Opinion

The year 2020 is finally in the rearview mirror. With vaccines on the way, the pandemic nightmare might soon be over, but what kind of world will we awaken to?

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The year 2020 is finally in the rearview mirror. With vaccines on the way, the pandemic nightmare might soon be over, but what kind of world will we awaken to?

Many lines have been written over the past year, envisioning a world where people are permanently working from their dining-room tables, shopping is all done online, and dinner and a movie is replaced with Skip The Dishes and Home Box Office.

While it is unlikely the world will shift as much as many projections suggest, there will undoubtedly be lasting changes to our cities, with downtowns experiencing the greatest impact.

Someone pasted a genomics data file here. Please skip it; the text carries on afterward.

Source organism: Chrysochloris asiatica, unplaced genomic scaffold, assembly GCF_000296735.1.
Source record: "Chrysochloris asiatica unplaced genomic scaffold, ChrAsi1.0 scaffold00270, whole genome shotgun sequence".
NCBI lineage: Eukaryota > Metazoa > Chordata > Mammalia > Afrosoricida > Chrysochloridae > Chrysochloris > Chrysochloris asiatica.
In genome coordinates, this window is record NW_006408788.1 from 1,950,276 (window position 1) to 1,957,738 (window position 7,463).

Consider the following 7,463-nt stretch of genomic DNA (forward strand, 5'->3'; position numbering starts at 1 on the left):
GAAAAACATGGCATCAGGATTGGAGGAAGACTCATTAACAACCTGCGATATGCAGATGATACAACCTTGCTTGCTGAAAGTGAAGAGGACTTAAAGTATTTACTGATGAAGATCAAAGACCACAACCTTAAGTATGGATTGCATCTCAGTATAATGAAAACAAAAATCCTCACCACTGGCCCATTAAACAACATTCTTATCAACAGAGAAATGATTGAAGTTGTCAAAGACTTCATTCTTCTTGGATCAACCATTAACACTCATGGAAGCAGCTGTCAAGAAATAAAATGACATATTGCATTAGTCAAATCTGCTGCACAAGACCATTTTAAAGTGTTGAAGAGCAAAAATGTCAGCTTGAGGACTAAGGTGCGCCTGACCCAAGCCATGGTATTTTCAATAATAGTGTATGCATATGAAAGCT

The overwhelming end of the office worker has probably been overstated, but it is likely that many people will see greater workplace flexibility. With people working even one day per week at home, this shift could have a devastating knock-on effect for downtown economies, where the influx of workers is needed to fill the office buildings, and to support local shops, restaurants and services.

In Winnipeg, a Probe Research poll recently showed that only 18 per cent of downtown workers are currently in the office. Walking through the area today, it is easy to see the challenges ahead. Winnipeg’s downtown has fewer retail shops than other major Canadian cities, but the number of "for lease" signs currently in the windows of the ones we do have, is jarring. Dozens upon dozens of sidewalk storefronts are empty, The Bay is now completely dead, and Portage Place has many vacant units. It is easy to see that the landscape has already changed, and with fewer people coming downtown to work in the future, it will likely not return.